I’ve always loved the way Clark could capture voices so well. It’s something I strive for in my own writing. It’s the quality of the voices I hear in Kris Kristofferson and John Prine, in Raymond Carver and Tim O’Brien.

“LA Freeway”

Pack up all your dishes.
Make note of all good wishes.
Say goodbye to the landlord for me.
That son of a bitch has always bored me.
Throw out them LA papers
And that moldy box of vanilla wafers.
Adios to all this concrete.
Gonna get me some dirt road back street

If I can just get off of this LA freeway
Without getting killed or caught
I’d be down that road in a cloud of smoke
For some land that I ain’t bought bought bought

Here’s to you old skinny Dennis
Only one I think I will miss
I can hear that old bass singing
Sweet and low like a gift you’re bringing
Play it for me just one more time now
Got to give it all we can now
I believe everything your saying
Just keep on, keep on playing

If I can just get off of this LA freeway
Without getting killed or caught
I’d be down that road in a cloud of smoke
For some land that I ain’t bought bought bought

And you put the pink card in the mailbox
Leave the key in the old front door lock
They will find it likely as not
I’m sure there’s something we have forgot
Oh Susanna, don’t you cry, babe
Love’s a gift that’s surely handmade
We’ve got something to believe in
Don’t you think it’s time we’re leaving

If I can just get off of this LA freeway
Without getting killed or caught
I’d be down that road in a cloud of smoke
For some land that I ain’t bought bought bought.

Pack up all your dishes.
Make note of all good wishes.
Say goodbye to the landlord for me.
That son of a bitch has always bored me.



Night Walking along Black Creek: A prose poem for Jim Harrison


Black Creek, Mississippi

Night Walking along Black Creek

For Jim Harrison


The year the coyotes were so bad the boy would sneak out of the house after bedtime and stand at the edge of the pasture, watching his father’s truck make long slow circuits of his cattle, counting the match-flares as he smoked his Camels and cradled his shotgun.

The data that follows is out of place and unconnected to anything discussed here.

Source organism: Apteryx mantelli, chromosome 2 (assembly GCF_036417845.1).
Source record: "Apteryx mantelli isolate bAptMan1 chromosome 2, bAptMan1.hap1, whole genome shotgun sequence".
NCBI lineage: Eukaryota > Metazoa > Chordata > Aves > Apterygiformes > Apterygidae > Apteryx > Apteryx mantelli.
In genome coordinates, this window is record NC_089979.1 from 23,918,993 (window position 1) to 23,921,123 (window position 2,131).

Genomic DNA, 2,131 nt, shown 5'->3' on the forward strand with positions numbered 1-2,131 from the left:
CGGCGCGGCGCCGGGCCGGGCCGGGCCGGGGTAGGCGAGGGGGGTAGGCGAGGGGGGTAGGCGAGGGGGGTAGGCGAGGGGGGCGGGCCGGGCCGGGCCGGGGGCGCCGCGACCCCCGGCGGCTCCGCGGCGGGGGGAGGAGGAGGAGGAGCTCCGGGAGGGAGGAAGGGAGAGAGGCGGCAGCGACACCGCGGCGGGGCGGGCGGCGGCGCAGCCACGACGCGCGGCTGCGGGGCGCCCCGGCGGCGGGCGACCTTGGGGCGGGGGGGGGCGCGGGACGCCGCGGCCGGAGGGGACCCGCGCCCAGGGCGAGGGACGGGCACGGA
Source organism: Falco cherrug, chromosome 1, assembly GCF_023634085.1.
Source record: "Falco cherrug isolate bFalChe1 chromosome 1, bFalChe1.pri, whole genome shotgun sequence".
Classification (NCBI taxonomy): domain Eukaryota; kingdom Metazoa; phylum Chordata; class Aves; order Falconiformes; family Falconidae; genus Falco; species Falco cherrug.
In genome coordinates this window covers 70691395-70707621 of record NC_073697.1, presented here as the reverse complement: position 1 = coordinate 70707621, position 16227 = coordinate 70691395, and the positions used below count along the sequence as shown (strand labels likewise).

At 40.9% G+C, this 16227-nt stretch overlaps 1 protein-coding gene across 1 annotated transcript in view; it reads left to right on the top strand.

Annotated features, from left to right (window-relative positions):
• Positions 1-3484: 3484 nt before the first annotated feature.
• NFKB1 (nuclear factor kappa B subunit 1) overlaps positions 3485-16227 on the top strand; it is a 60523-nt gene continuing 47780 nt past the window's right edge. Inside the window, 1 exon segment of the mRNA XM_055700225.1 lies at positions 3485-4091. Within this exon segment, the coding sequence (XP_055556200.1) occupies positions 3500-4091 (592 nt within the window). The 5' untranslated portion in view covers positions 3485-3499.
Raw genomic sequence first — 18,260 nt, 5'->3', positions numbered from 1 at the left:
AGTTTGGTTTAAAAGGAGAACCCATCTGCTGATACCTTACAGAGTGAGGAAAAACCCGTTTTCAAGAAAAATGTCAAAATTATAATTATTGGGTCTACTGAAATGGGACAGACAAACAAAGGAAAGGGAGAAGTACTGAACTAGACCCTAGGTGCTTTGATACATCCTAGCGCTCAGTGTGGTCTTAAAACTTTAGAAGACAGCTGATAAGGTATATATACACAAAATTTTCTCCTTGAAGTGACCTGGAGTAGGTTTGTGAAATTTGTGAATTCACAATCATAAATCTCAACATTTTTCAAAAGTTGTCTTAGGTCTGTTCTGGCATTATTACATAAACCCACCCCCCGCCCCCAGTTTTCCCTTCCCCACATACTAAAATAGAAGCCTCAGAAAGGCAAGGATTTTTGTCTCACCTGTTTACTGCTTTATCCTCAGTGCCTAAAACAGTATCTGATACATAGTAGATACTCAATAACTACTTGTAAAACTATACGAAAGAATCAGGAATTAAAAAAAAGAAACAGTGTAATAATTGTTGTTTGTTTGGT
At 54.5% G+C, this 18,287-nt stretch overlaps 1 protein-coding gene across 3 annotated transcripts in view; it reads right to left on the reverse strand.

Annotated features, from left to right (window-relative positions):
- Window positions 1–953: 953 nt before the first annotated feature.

In the national forest, he walked the bluffs above Black Creek, navigating by feel and sense more than by sight. He shinnied tall thin saplings all the way to the top, until the tree trembled beneath his weight and the slightest lean would lower him to the ground, where he would release the tree and hear it spring back into the sky. Robert Frost called it “swinging.”

He practiced walking silently; surprised animals bedded down for the night–deer and bobcat, exploded at his feet and bounded away into the deeper shadows.

Along Black Creek, water flowed over a gravel shoal, punctuated by the slap of beaver tails and the bass drone of bullfrogs; snakes and muskrat rippled the water, swimming upstream.

Eddies of white foam sheltered behind sedimentary rocks and logs and cypress roots, while the clear smooth surface of the water became a deeper part of the night.

Everywhere the rich smell of rotting logs and leaves, dirt, swamp gas, animal musk, pine trees, and water. The soft whisper of hunting owls gliding overhead, tree-frogs ratcheting, the call of whip-or-wills and night hawk screams, the groan of trucks out on the highway, which couldn’t be heard during the day but whose sound carried better at night, and finally, as if in response to the whine of the truckers’ tires, the song of the coyotes gathering for the night.



Fourth Summer



She is learning that water can be drank from a hose,

that dirt is for digging,

that girls don’t have smokestacks,

and that some people don’t like frogs but I do.


We have been watching the videos of her first summer,

most of it spent in the hospital, when she was so small

that she took her first bath in a pink plastic wash basin a little bigger than a shoebox

and the green hospital pacifier swallowed her face.

“Is that me?” she asks.


Tonight as we walk she carries the doll Natchez because he’s “too tired to walk,”

and cradles his head with her arm as she’s seen us do with her sister Stella.

“Natchez has a boo-boo. He fell out of bed and scraped his leg.

I put a band-aid on it, a Cookie Monster band-aid.”


Later, Stories read, her teeth brushed, prayer finished, and she’s tucked in bed.

“Girls don’t have smokestacks?” she asks as we talk over the day,

touching the cleft between her nose and lip.

She strokes my beard and says “it’s soft,”

then touches my mustache and asks “what’s that.”

“My mustache,” I say, and realize for the first time that’s what she means by smokestack.

“No, girls don’t have smokestacks,” I tell her, and she looks disappointed,

“but girls can do some things that boys can’t.” She thinks about that and seems satisfied.


Beards are soft, and sometimes the water coming out of the nozzle stings her lips,

good things to know, but she also knows that the water jetting from the nozzle makes the

grass and flowers grow, and sometimes it can become rain filtering down out of a cloudless

sky, bringing coolness and a reason to dance.